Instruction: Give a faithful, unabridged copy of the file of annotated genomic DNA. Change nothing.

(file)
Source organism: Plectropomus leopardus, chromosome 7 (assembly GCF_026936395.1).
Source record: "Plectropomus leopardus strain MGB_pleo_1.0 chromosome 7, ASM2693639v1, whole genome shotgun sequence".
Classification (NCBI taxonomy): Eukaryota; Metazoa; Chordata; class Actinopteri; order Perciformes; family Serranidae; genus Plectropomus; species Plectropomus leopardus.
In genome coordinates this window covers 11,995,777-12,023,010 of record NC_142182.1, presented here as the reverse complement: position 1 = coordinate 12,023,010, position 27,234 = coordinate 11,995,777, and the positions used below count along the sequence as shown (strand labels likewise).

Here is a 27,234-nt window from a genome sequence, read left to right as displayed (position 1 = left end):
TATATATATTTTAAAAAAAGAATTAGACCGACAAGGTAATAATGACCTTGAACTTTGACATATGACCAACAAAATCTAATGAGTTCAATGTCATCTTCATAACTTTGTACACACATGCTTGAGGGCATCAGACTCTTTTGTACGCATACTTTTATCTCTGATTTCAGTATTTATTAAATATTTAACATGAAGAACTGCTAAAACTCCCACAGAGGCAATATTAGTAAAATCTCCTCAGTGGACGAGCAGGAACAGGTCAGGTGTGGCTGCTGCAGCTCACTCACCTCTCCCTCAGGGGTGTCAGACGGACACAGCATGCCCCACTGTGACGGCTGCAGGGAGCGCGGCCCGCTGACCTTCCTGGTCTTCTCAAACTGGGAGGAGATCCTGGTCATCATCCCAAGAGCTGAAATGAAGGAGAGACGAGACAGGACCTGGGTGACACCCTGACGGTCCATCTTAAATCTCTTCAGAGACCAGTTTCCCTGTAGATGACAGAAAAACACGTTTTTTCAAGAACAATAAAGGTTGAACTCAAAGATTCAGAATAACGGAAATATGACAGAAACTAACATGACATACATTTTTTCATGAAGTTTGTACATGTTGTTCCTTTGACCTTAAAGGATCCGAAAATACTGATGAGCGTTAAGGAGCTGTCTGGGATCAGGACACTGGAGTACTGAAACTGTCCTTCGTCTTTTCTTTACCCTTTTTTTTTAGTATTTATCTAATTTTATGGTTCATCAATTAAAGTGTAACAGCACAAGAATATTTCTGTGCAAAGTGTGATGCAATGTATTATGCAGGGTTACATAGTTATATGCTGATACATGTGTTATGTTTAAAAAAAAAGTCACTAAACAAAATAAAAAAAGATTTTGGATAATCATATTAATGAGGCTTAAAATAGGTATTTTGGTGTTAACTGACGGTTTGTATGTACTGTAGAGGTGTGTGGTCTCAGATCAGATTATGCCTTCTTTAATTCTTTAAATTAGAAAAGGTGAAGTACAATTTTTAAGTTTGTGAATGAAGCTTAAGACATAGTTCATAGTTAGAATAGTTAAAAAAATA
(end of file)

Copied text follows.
Source organism: Plectropomus leopardus, chromosome 7 (assembly GCF_026936395.1).
Source record: "Plectropomus leopardus strain MGB_pleo_1.0 chromosome 7, ASM2693639v1, whole genome shotgun sequence".
Classification (NCBI taxonomy): Eukaryota; Metazoa; Chordata; class Actinopteri; order Perciformes; family Serranidae; genus Plectropomus; species Plectropomus leopardus.
In genome coordinates this window covers 11,995,777-12,023,010 of record NC_142182.1, presented here as the reverse complement: position 1 = coordinate 12,023,010, position 27,234 = coordinate 11,995,777, and the positions used below count along the sequence as shown (strand labels likewise).

Here is a 27,234-nt window from a genome sequence, read left to right as displayed (position 1 = left end):
TATATATATTTTAAAAAAAGAATTAGACCGACAAGGTAATAATGACCTTGAACTTTGACATATGACCAACAAAATCTAATGAGTTCAATGTCATCTTCATAACTTTGTACACACATGCTTGAGGGCATCAGACTCTTTTGTACGCATACTTTTATCTCTGATTTCAGTATTTATTAAATATTTAACATGAAGAACTGCTAAAACTCCCACAGAGGCAATATTAGTAAAATCTCCTCAGTGGACGAGCAGGAACAGGTCAGGTGTGGCTGCTGCAGCTCACTCACCTCTCCCTCAGGGGTGTCAGACGGACACAGCATGCCCCACTGTGACGGCTGCAGGGAGCGCGGCCCGCTGACCTTCCTGGTCTTCTCAAACTGGGAGGAGATCCTGGTCATCATCCCAAGAGCTGAAATGAAGGAGAGACGAGACAGGACCTGGGTGACACCCTGACGGTCCATCTTAAATCTCTTCAGAGACCAGTTTCCCTGTAGATGACAGAAAAACACGTTTTTTCAAGAACAATAAAGGTTGAACTCAAAGATTCAGAATAACGGAAATATGACAGAAACTAACATGACATACATTTTTTCATGAAGTTTGTACATGTTGTTCCTTTGACCTTAAAGGATCCGAAAATACTGATGAGCGTTAAGGAGCTGTCTGGGATCAGGACACTGGAGTACTGAAACTGTCCTTCGTCTTTTCTTTACCCTTTTTTTTTAGTATTTATCTAATTTTATGGTTCATCAATTAAAGTGTAACAGCACAAGAATATTTCTGTGCAAAGTGTGATGCAATGTATTATGCAGGGTTACATAGTTATATGCTGATACATGTGTTATGTTTAAAAAAAAAGTCACTAAACAAAATAAAAAAAGATTTTGGATAATCATATTAATGAGGCTTAAAATAGGTATTTTGGTGTTAACTGACGGTTTGTATGTACTGTAGAGGTGTGTGGTCTCAGATCAGATTATGCCTTCTTTAATTCTTTAAATTAGAAAAGGTGAAGTACAATTTTTAAGTTTGTGAATGAAGCTTAAGACATAGTTCATAGTTAGAATAGTTAAAAAAATA